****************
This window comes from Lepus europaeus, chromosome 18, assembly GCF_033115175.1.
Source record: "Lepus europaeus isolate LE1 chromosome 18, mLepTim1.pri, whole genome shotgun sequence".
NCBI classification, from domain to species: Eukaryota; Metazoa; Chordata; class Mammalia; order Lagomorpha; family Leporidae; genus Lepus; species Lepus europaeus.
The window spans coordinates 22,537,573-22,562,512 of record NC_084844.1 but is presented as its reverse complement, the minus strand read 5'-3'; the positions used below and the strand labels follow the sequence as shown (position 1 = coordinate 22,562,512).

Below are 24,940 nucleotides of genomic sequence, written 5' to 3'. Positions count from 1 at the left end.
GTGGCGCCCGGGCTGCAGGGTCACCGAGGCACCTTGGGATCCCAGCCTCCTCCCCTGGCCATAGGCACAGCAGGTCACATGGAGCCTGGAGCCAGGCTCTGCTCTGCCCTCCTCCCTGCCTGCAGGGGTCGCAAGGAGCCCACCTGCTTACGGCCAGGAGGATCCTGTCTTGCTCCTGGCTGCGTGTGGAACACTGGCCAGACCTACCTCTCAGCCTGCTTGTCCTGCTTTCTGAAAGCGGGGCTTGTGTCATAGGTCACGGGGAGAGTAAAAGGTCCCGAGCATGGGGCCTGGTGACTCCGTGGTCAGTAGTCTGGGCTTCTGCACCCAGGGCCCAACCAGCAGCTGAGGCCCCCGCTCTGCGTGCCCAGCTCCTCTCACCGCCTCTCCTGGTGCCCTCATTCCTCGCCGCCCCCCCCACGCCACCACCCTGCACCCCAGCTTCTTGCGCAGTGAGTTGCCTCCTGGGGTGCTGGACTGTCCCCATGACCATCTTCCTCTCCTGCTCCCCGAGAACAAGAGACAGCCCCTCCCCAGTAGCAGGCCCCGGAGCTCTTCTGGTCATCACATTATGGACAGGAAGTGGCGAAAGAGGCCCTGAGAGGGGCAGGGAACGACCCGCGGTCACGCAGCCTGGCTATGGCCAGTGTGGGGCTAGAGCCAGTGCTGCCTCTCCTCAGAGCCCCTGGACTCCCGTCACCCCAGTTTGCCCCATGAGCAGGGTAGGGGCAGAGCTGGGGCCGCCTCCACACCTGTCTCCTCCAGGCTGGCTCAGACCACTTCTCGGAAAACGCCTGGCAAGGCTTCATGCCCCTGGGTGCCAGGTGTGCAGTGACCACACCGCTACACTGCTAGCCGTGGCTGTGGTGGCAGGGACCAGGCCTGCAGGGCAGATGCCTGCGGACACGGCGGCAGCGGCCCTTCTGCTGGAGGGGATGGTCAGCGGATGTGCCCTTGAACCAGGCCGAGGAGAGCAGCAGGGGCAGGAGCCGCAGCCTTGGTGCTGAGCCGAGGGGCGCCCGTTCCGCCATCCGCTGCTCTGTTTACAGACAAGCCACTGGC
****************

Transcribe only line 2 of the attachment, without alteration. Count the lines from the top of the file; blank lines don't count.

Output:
Source record: "Lepus europaeus isolate LE1 chromosome 18, mLepTim1.pri, whole genome shotgun sequence".